Oui so your plight caught my eye...cuz I have a now IR rocky. I've been on GS for a long time but rarely post any more. No time. My mare Gabby was the one that nearly died from a vaccine reaction in 2012. I also had the rescue horse Chloe with the battery acid burn back around that time. Anyhow, back to IR. In the winter of 2018 Gabby got an abscess (never had hoof problems ever) and was lethargic that spring. She also got a cresty neck but was thin every where else. I knew all this was not normal for my horse. My vet did not originally want to test her for metabolic issues but agreed because I insisted. She came back with insulin levels in the 124 range and a thyroid at .53. He was shocked. So she was put on ThyroL at 3/4 scoop. She originally lost weight she didn't need to, 100 or so pounds and looked horrible. Adjust the meds to 1/2 scoop and at least she stopped losing. Yes! I have the only not fat IR horse in my vet's practice.  :o

Fast forward to this year and her blood work. She is currently considered within "normal" range and actually lower than my Mom's chubby quarter horse. Her thyroid is working well as a result and we are weaning her off the meds. So, what did I do to get here...
Teff grass hay, and alfalfa hay. Ooooo the dreaded A word in hay. Reallllly. My vet told me since I ride her she needs the protein and that our alfalfa is typically lower nsc than many grass hays in our area. (typically under 10) and a simple sugar. So I kept her on 18 pound hay 1/3 of it alfalfa. She is on Arizona Copper Complete which has the vit/mineral profile to work with our hay that is grown primarily in the desert areas of California and AZ. It was the least expensive way to get in the recommended amounts per ECIR group. She is also on CBD pellets (because a holistic vet in my area had seen the research that it "can" help and won't hurt) an ulcer supplement called RiteTrac because she's prone from that 2012 illness, iodized salt and a natural supplement to help with her gums because IR horses are prone to those issues too. All the supps are put into 1# timothy pellets and wet with water. So at the blood work draw time she was getting 19# of feed.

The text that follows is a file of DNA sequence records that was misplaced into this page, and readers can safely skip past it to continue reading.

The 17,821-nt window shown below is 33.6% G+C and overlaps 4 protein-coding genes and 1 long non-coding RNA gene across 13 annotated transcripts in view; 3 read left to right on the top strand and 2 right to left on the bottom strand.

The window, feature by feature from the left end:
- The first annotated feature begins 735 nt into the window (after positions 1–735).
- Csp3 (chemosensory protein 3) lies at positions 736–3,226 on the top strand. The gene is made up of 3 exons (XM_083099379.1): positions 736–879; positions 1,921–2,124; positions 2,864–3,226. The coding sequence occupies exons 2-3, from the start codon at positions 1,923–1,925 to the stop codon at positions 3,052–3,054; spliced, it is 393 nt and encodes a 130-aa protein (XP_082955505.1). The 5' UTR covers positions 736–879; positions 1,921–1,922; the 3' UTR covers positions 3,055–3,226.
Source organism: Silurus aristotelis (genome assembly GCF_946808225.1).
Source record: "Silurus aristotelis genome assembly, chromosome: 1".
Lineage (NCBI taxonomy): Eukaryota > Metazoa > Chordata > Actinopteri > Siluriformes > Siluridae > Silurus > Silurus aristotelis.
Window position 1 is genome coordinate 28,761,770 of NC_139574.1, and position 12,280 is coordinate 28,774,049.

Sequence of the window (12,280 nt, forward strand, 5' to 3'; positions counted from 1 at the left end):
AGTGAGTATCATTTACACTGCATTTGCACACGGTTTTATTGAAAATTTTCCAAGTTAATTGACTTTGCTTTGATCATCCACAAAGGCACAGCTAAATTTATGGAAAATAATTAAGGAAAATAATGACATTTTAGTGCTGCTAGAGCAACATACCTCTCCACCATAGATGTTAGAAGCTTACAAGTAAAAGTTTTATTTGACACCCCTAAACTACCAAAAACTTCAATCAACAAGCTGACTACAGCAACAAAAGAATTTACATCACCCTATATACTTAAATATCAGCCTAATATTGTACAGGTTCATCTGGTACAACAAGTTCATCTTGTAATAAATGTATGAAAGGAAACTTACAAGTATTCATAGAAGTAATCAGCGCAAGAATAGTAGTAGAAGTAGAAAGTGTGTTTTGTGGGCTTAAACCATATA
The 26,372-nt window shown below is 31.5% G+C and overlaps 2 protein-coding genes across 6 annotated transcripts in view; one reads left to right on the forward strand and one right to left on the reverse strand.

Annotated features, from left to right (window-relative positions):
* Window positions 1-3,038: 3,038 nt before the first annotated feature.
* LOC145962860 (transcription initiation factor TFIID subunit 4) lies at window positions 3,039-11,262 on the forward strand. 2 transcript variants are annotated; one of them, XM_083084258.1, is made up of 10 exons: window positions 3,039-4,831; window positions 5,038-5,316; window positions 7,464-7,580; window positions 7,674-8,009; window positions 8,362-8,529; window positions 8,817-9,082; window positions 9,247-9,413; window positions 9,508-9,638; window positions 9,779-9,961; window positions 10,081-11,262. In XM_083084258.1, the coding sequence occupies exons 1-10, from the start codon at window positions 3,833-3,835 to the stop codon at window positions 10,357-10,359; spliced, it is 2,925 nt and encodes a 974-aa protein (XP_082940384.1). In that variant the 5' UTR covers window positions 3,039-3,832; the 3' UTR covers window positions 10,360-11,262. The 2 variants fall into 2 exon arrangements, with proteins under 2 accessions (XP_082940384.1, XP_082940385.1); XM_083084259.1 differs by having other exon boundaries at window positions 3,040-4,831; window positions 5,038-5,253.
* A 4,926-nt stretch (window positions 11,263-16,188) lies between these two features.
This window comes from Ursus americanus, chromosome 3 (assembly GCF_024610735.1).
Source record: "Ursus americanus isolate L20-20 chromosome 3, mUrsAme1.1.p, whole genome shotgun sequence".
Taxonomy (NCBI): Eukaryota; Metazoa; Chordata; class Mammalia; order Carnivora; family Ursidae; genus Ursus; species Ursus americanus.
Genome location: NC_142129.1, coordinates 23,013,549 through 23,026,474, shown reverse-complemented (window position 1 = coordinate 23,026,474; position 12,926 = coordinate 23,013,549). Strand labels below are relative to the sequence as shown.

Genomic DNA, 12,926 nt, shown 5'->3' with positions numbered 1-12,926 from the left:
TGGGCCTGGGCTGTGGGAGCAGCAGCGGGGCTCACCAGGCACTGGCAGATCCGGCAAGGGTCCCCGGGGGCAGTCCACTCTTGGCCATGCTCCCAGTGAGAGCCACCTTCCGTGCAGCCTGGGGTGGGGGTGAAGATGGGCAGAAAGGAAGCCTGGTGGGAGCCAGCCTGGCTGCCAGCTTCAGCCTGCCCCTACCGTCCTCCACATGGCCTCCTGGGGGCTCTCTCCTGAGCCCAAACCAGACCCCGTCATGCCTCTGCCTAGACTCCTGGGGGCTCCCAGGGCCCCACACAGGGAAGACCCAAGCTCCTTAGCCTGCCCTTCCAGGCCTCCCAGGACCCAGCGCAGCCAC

Now I have increased her feed amount to 20# and 1# pellets because my vet would like to see her weigh 1000#. She is thin, always has been but since all of this she's struggled to keep weight on...exactly opposite of your average IR. I allow no treats, no apples, carrots, etc. Her treat is salted dry roasted peanuts in the shell. That was the hardest for my friend where she lives to get, don't feed carrots and she can only have a few peanuts. :) No grazing on weeds or compromised grass (dead or dying grass is often high in sugar) and no spring grass which was tough cuz our trails were full of it this past winter/spring. I did buy a container of Heiro but never finished it, opting for the AZCC.

While you can't cure IR you can manage it. I know that things can go the other way for us, forcing me to make adjustments. For now this has worked. The proof is in the blood work. I did a lot of research, talked to many other owners and vets.
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Cheryl~Gabby's Mom

fargos handmaiden

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Re: Prayers for Moonshine
« Reply #27 on: August 01, 2019, 03:57:07 am »

Thanks, Cheryl. These IR horses are a nightmare.
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wakemom

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Re: Prayers for Moonshine
« Reply #28 on: August 02, 2019, 01:23:02 pm »

I agree they are a challenge. I'm not sure which is worse having an IR horse or a cushings horse like my friend has. She has two rockies and both tested pre cushings and are on meds. The gelding is not faring well. Having founder issues and probably won't make it to his 18th birthday. He's beautiful and closely related to Gabby so, I take notice. I guess from what Kysa mentioned when she saw Gabby's blood work is that if she's gonna be IR her type, being what her blood says, is easier to manage than if she was high in everything. It was only really her insulin. My struggle is honestly keeping weight on her, without it going to her neck. That seems to be the only place she gains when she does.  :-\
Good luck with Moonshine, it's so hard to deal with things we can't cure.
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Cheryl~Gabby's Mom